Our leaders must take responsibility for failures in education
An aerial view of Discovery Bay High School.

Nothing, in our view, quite underlines the failure of governance in adequately dealing with problems in the education sector as does the continued existence of the shift system.

First introduced in the 1970s as a means to provide access to high schools for all Jamaican children, the shift system — derisively described by some as half-day school — was meant to be only temporary, pending the build-out of classroom space.

Back then, it was readily recognised, among other associated problems, that children on shift were leaving home too early, were getting home too late, sometimes long after dark; that there was significant loss of class time, making it difficult to complete the syllabus; that extra-curricular activities became extremely difficult; and that maintaining on-campus discipline was rendered doubly challenging.

Alas, approximately half a century later, the shift system is still with us.

As we understand it, about 30 Jamaican schools will still be on shift when the new school year opens today.

We appreciate the many challenges successive governments have had because of economic crises — some resulting from disasters beyond their control, such as hurricanes and most recently the novel coronavirus pandemic.

But we believe the bigger reasons for inadequacies in the education sector have been the failure to place priority attention where it is due, as well as to plan properly, maintain focus, execute accordingly, and with expedition.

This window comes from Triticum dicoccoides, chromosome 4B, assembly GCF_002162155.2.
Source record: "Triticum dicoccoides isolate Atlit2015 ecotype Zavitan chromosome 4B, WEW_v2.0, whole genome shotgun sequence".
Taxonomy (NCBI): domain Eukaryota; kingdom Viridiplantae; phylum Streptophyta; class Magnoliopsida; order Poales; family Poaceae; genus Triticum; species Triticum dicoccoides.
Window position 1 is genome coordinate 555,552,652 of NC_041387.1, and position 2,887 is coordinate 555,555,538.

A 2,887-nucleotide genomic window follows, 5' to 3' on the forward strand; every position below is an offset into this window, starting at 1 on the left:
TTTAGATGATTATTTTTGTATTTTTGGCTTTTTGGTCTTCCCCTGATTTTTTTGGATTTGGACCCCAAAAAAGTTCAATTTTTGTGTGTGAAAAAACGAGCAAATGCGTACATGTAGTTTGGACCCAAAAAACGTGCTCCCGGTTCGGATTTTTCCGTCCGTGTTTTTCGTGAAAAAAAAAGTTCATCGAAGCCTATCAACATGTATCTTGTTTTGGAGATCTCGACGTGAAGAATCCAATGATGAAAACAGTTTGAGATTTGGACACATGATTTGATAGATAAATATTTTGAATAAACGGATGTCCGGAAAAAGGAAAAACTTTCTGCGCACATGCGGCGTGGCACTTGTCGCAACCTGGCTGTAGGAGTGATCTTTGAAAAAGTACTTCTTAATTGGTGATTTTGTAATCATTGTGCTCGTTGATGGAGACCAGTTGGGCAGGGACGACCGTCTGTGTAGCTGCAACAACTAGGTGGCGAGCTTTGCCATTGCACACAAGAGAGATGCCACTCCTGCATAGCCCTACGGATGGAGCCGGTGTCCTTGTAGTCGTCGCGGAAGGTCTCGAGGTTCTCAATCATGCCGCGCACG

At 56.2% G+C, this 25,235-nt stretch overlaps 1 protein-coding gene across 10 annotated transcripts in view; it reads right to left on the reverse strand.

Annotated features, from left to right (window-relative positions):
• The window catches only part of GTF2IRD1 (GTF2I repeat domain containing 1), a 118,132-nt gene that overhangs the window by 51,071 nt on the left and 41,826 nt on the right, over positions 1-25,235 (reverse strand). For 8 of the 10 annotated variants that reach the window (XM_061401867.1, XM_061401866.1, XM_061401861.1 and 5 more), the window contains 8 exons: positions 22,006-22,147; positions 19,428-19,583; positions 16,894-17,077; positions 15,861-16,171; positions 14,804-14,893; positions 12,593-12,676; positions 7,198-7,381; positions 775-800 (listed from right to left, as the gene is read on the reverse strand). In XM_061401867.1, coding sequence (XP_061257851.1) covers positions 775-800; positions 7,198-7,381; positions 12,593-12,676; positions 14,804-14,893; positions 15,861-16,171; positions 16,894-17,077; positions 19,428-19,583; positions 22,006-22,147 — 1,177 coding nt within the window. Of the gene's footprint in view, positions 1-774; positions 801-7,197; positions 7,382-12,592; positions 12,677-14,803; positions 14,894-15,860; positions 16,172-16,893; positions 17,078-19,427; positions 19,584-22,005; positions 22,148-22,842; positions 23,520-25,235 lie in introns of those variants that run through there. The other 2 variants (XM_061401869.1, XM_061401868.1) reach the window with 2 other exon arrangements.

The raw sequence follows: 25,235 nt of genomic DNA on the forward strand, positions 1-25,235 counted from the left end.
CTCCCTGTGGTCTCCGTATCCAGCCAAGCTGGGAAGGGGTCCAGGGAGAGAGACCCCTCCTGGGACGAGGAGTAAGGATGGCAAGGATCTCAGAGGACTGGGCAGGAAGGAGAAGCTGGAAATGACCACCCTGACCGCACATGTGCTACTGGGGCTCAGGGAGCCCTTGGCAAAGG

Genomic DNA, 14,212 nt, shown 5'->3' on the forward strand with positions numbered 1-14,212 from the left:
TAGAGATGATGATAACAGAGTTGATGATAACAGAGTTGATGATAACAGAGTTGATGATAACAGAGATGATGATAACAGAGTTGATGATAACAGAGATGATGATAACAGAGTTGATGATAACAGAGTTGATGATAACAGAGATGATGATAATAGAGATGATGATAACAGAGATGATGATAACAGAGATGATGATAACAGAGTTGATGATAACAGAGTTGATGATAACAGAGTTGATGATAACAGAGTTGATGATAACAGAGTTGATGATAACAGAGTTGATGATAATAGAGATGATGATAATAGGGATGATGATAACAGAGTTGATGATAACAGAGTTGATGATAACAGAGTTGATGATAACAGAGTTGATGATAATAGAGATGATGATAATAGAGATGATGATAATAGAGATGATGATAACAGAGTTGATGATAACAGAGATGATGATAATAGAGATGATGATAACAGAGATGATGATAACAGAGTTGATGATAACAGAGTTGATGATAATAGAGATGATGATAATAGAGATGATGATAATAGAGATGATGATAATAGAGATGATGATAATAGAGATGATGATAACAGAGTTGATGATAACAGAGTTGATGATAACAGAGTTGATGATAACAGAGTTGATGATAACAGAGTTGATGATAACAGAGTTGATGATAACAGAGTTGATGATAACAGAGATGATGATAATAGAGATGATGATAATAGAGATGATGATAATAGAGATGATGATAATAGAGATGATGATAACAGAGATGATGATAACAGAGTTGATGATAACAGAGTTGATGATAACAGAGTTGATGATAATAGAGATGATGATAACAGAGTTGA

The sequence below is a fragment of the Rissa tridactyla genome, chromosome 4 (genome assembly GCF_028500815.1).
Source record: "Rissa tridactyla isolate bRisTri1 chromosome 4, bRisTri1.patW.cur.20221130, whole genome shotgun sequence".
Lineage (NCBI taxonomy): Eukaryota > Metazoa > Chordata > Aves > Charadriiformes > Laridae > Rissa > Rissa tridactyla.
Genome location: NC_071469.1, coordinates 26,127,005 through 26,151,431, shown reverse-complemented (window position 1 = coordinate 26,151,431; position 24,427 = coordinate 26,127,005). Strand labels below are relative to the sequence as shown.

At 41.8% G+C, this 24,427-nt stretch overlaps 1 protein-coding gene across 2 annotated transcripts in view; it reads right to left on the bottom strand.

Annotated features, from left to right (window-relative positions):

Also, a tendency, on occasions, to alter policies on taking office has often only served to slow down progress and give our democratic system a bad name.

We suspect that inefficiencies such as we have identified here are at the root of the disgraceful situation at five-year-old Discovery Bay High School.

We hear that school leaders are scrambling to accommodate incoming students because long-promised classrooms are yet to be built.

School principal Mr Dwayne Mulgrave says the school needs 13 more classrooms.

This, in a context in which, according to our reporter, "Similarly to other secondary and primary institutions in the parish [St Ann], Discovery Bay High is in high demand, particularly due to a boom in construction of housing solutions within the area."

That makes sense since Discovery Bay and wider St Ann is central to ongoing rapid growth in the tourism sector. Soaring population is an obvious result.

How then did the Ministry of Education and wider Government fall down so badly?

We acknowledge Education Minister Ms Fayval Williams' recent frustration at chronic bureaucratic tangles which may well have contributed to the fallout at Discovery Bay High.

"What we need is a more accelerated process," Ms Williams told teachers at the Jamaica Teachers' Association (JTA) recent annual conference. "It takes too long for the building officer to come out and look, and for design work to be done, and the tender work to go out and come back, and then it has to go to the next level and next level. That is what is holding up the process…" she said.

Ultimately, though, it seems to this newspaper, those in Government, having come forward as the elect of the people, must do whatever is necessary within the ambit of the law to correct problems.

Our national leaders must take responsibility.

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